PEEP Research Methodology

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We know that captions are beneficial for people who are deaf and hard of hearing and that audio descriptions are beneficial for people who are blind or have low vision.

For years, there has been anecdotal evidence of captions and descriptions being used a much broader group including students with different learning styles and people learning English.

In other words, is it possible that accommodations intended for specific audiences with specific disabilities can actually benefit a much wider audience?

In order to study this question, NCAM and its research partner, MAD*POW, developed a research methodology for testing the effect of captions on the viewing engagement of early learners with and without learning disabilities but have normal hearing. With some modification, this research methodology can be used to study audio description as well.

What follows is both an overview of the work conducted, as well as the full report. If you are interested in reading the full report you can either select the full report icon or navigate to specific sections using the below table.

Methods of Testing

We recruited two typically-developing children and two children with ADHD, none of whom have a hearing impairment.

  • Each participant watched a 9-minute video with captions, a different 9-minute video without captions, and played the same game with and without captions for 3 minutes.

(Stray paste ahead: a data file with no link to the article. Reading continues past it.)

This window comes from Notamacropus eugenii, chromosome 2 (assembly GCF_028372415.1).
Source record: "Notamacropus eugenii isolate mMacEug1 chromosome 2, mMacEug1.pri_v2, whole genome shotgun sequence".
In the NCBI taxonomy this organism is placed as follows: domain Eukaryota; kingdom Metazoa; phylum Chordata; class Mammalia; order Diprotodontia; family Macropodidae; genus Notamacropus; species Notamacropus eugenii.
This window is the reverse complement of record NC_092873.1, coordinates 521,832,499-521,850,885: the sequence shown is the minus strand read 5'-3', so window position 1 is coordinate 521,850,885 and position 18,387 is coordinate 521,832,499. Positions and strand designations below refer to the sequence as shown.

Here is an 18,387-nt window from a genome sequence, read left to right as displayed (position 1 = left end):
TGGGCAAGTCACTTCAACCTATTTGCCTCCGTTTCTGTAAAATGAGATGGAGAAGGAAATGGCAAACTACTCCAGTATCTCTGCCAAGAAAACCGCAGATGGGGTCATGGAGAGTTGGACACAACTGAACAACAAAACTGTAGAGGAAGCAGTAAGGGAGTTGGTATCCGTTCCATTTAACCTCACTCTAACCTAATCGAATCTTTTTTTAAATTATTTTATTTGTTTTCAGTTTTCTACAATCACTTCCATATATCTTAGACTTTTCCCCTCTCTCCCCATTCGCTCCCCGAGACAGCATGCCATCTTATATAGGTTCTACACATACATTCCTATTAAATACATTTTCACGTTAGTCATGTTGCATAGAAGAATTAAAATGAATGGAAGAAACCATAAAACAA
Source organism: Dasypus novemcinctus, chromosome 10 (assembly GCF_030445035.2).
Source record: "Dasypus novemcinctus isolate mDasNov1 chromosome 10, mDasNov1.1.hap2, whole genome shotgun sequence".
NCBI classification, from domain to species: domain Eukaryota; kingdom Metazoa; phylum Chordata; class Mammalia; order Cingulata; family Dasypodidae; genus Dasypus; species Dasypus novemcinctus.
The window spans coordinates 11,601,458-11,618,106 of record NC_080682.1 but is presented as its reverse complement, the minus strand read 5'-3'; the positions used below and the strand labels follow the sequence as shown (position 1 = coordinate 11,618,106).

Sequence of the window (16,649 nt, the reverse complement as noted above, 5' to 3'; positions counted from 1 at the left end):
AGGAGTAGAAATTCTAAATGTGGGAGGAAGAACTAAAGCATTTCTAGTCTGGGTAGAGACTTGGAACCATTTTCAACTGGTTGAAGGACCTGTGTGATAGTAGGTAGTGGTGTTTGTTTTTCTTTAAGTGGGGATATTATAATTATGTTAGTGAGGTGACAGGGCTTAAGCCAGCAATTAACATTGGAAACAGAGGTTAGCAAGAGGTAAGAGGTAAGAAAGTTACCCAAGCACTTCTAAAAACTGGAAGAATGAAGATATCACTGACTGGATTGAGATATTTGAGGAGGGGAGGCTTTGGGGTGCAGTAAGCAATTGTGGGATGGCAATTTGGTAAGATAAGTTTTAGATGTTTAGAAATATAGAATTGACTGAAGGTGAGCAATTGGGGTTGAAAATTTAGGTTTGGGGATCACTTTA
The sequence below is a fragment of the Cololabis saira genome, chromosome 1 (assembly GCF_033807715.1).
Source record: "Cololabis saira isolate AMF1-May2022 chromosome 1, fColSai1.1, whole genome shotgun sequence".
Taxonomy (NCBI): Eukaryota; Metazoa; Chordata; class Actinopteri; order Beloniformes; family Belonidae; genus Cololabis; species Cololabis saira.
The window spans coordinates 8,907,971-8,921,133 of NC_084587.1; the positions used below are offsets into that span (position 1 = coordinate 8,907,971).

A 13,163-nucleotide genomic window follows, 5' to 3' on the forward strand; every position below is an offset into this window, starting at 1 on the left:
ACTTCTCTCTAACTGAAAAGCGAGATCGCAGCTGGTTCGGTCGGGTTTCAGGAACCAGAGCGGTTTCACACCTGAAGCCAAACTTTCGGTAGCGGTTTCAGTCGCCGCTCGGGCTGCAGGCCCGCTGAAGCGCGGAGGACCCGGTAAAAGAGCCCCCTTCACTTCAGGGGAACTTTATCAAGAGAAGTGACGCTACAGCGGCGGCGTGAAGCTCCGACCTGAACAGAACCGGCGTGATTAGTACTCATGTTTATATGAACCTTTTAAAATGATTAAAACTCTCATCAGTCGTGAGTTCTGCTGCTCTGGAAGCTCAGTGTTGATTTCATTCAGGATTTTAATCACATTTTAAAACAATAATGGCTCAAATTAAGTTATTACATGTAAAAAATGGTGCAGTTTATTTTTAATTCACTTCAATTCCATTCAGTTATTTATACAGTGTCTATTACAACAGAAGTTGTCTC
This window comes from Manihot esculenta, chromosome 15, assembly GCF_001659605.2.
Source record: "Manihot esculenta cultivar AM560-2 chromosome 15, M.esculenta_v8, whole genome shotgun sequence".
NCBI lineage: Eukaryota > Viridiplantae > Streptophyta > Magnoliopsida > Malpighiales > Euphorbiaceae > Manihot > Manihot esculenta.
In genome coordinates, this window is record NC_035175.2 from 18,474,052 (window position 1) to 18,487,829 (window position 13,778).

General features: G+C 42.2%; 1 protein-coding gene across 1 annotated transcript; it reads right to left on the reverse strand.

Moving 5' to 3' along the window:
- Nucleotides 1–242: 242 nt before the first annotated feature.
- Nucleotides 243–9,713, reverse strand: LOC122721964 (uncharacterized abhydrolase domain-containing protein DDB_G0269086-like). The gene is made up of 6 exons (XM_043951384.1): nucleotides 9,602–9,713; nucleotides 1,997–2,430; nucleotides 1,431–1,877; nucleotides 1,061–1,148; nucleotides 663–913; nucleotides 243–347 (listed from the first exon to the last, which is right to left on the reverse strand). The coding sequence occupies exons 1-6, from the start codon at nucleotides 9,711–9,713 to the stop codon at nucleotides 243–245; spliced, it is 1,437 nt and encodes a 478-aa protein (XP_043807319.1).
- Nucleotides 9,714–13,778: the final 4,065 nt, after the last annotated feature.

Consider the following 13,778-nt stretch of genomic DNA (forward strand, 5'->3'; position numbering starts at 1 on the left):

• During each activity, we recorded affective signs of engagement and disengagement, response times to auditory probes, and gaze patterns and fixations using eye-tracking equipment.
  • After each activity, we asked the participants questions to assess their self-reported enjoyment and comprehension.
Method Implilcations
Eye-tracking More time spent looking at the screen and/or captions suggests greater visual attention and higher behavioral engagement
Secondary task technique Longer average response times suggests higher cognitive engagement
Observation of affective signs More signs of engagement than disengagement suggests higher affective engagement
Self-reporting Positive responses to engagement and endurabillity suggest higher affective engagement
Comprehension Assessment Correct responses to comprehension questions sugests increased learning


An Image of Quack peeking out from behind a tree.This eight-page overview provides some background for the project and gives a short summary of the methodology and results. Select the button below to read it.

Full Report

An Image of Chirp wearing a flower as a hat.This 67-page report gives an in-depth look at the methods used, results and the implication of those results. Select the button below to read it, or the table above to go to a specific section.

We want to hear from you!

Accessible Peep’s videos and games are universally designed with their accommodations available to everyone. Please use them with students of all abilities and learning styles and use the how-to guides to create your own accessible learning materials. Please let us know how it goes by sending us an email.

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Ideas that work.The DIAGRAM Center is a Benetech initiative supported by the U.S. Department of Education, Office of Special Education Programs (Cooperative Agreement #H327B100001). Opinions expressed herein are those of the authors and do not necessarily represent the position of the U.S. Department of Education.


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